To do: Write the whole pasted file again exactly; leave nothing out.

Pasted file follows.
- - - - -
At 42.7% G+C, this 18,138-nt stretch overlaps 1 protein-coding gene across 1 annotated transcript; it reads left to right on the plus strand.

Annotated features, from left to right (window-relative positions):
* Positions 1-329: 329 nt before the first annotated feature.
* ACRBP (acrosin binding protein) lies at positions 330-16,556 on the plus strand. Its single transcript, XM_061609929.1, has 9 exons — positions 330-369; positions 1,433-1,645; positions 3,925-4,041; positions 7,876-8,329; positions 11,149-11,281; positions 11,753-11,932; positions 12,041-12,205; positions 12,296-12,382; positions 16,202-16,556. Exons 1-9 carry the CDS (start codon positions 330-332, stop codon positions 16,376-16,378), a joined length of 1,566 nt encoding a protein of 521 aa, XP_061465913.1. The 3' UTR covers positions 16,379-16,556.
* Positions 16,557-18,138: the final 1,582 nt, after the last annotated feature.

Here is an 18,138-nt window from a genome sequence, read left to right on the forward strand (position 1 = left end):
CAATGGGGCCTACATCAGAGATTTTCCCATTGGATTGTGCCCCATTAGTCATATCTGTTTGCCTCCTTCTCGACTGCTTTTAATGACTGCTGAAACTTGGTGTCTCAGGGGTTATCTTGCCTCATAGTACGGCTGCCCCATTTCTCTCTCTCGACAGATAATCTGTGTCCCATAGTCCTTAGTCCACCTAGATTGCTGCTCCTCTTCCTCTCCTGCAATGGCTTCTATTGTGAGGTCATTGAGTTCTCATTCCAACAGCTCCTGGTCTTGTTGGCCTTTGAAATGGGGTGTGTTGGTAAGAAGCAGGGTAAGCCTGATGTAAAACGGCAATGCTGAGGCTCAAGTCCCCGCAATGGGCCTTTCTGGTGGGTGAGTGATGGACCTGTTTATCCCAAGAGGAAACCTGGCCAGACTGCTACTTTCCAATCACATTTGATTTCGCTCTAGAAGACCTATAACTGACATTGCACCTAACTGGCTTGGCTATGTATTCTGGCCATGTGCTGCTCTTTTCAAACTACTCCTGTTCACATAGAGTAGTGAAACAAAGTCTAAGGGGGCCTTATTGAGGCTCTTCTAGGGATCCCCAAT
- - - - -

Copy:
At 42.7% G+C, this 18,138-nt stretch overlaps 1 protein-coding gene across 1 annotated transcript; it reads left to right on the plus strand.

Annotated features, from left to right (window-relative positions):
* Positions 1-329: 329 nt before the first annotated feature.
* ACRBP (acrosin binding protein) lies at positions 330-16,556 on the plus strand. Its single transcript, XM_061609929.1, has 9 exons — positions 330-369; positions 1,433-1,645; positions 3,925-4,041; positions 7,876-8,329; positions 11,149-11,281; positions 11,753-11,932; positions 12,041-12,205; positions 12,296-12,382; positions 16,202-16,556. Exons 1-9 carry the CDS (start codon positions 330-332, stop codon positions 16,376-16,378), a joined length of 1,566 nt encoding a protein of 521 aa, XP_061465913.1. The 3' UTR covers positions 16,379-16,556.
* Positions 16,557-18,138: the final 1,582 nt, after the last annotated feature.

Here is an 18,138-nt window from a genome sequence, read left to right on the forward strand (position 1 = left end):
CAATGGGGCCTACATCAGAGATTTTCCCATTGGATTGTGCCCCATTAGTCATATCTGTTTGCCTCCTTCTCGACTGCTTTTAATGACTGCTGAAACTTGGTGTCTCAGGGGTTATCTTGCCTCATAGTACGGCTGCCCCATTTCTCTCTCTCGACAGATAATCTGTGTCCCATAGTCCTTAGTCCACCTAGATTGCTGCTCCTCTTCCTCTCCTGCAATGGCTTCTATTGTGAGGTCATTGAGTTCTCATTCCAACAGCTCCTGGTCTTGTTGGCCTTTGAAATGGGGTGTGTTGGTAAGAAGCAGGGTAAGCCTGATGTAAAACGGCAATGCTGAGGCTCAAGTCCCCGCAATGGGCCTTTCTGGTGGGTGAGTGATGGACCTGTTTATCCCAAGAGGAAACCTGGCCAGACTGCTACTTTCCAATCACATTTGATTTCGCTCTAGAAGACCTATAACTGACATTGCACCTAACTGGCTTGGCTATGTATTCTGGCCATGTGCTGCTCTTTTCAAACTACTCCTGTTCACATAGAGTAGTGAAACAAAGTCTAAGGGGGCCTTATTGAGGCTCTTCTAGGGATCCCCAAT